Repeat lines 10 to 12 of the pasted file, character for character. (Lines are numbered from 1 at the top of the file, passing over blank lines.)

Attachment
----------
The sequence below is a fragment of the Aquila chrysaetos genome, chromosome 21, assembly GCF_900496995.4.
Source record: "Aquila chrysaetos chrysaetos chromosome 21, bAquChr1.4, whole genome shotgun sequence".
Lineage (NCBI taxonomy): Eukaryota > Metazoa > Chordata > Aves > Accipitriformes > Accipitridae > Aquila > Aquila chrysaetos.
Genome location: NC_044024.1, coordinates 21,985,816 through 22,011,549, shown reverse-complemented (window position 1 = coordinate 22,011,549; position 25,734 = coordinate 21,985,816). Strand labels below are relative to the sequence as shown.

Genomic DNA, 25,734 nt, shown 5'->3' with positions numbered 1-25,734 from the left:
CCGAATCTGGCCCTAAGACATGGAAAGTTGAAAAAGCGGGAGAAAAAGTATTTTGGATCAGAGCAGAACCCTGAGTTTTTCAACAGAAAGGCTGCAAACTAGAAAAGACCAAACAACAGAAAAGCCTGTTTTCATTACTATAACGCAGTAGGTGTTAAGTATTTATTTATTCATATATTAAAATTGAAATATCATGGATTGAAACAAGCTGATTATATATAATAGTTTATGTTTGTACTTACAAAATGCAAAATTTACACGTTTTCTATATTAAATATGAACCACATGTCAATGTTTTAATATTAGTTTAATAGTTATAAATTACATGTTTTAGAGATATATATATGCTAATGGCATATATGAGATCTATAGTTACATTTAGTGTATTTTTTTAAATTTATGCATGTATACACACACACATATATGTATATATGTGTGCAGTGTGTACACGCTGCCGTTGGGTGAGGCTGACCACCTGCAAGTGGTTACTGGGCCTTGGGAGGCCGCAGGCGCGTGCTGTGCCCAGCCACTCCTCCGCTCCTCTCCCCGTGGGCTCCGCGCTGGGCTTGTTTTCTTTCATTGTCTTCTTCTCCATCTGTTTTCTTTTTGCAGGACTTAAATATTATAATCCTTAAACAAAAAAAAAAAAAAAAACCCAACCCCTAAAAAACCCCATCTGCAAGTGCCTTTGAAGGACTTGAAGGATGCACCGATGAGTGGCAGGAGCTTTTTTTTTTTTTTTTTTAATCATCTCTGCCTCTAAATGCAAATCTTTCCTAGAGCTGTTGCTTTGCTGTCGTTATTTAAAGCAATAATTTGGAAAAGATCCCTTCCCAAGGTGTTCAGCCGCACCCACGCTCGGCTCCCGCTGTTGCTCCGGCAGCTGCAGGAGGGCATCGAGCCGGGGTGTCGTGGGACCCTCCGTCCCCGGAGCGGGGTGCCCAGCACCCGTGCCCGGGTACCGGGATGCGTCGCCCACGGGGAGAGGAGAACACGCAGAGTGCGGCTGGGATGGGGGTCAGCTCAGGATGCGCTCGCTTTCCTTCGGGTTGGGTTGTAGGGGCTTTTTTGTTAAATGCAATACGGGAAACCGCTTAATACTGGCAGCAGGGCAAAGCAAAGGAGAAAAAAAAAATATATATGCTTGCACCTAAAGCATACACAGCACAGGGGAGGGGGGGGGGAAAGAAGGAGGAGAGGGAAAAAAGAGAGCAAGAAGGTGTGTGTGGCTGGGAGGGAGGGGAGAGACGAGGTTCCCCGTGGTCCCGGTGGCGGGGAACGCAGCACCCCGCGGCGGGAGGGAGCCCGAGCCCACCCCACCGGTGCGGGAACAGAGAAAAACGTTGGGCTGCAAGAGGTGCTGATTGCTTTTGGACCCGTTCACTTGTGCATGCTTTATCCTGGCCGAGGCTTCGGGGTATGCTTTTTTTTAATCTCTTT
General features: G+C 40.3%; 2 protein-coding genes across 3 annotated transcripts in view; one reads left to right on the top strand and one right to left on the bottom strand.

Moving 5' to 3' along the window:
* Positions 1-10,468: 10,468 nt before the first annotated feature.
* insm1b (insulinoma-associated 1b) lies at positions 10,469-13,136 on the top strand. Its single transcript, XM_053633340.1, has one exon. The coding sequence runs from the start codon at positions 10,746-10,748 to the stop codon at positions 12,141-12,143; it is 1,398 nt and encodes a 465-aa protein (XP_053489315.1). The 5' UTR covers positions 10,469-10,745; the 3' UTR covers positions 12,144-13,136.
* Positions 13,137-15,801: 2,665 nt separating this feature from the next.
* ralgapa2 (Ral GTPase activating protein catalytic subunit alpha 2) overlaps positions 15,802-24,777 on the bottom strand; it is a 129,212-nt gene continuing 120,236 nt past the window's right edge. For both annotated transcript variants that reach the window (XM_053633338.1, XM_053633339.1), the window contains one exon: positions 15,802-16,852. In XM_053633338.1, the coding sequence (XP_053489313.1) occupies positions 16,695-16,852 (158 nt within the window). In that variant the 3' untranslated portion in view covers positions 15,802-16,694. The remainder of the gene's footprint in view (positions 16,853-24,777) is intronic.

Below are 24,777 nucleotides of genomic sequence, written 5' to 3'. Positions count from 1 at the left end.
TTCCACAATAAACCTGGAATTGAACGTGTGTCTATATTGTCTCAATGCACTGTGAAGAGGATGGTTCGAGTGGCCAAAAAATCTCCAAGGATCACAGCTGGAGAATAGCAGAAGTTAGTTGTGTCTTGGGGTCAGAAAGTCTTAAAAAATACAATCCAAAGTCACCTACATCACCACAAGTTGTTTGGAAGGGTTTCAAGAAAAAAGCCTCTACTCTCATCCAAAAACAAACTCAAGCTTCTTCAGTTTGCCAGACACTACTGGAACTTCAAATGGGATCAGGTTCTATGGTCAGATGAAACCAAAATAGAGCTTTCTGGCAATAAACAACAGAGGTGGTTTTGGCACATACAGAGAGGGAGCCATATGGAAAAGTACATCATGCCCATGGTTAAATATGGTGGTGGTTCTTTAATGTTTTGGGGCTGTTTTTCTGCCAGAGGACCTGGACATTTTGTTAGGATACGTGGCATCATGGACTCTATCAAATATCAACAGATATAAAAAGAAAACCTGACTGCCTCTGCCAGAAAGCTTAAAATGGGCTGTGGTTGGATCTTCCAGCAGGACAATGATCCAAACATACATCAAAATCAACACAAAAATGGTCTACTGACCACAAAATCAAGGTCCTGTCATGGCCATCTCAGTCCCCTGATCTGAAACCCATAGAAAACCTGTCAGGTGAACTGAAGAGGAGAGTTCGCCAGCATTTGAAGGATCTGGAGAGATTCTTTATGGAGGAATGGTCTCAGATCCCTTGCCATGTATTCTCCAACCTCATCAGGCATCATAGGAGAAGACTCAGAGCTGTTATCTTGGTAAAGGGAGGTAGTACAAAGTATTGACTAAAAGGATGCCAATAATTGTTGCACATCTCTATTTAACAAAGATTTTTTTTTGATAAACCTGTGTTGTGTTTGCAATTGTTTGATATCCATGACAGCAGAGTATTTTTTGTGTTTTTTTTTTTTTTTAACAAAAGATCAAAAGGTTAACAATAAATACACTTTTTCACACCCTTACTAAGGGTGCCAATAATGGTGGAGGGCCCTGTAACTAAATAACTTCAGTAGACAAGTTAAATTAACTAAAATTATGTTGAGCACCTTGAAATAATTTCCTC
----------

* insm1b (insulinoma-associated 1b) lies at positions 10,469-13,136 on the top strand. Its single transcript, XM_053633340.1, has one exon. The coding sequence runs from the start codon at positions 10,746-10,748 to the stop codon at positions 12,141-12,143; it is 1,398 nt and encodes a 465-aa protein (XP_053489315.1). The 5' UTR covers positions 10,469-10,745; the 3' UTR covers positions 12,144-13,136.
* Positions 13,137-15,801: 2,665 nt separating this feature from the next.
* ralgapa2 (Ral GTPase activating protein catalytic subunit alpha 2) overlaps positions 15,802-24,777 on the bottom strand; it is a 129,212-nt gene continuing 120,236 nt past the window's right edge. For both annotated transcript variants that reach the window (XM_053633338.1, XM_053633339.1), the window contains one exon: positions 15,802-16,852. In XM_053633338.1, the coding sequence (XP_053489313.1) occupies positions 16,695-16,852 (158 nt within the window). In that variant the 3' untranslated portion in view covers positions 15,802-16,694. The remainder of the gene's footprint in view (positions 16,853-24,777) is intronic.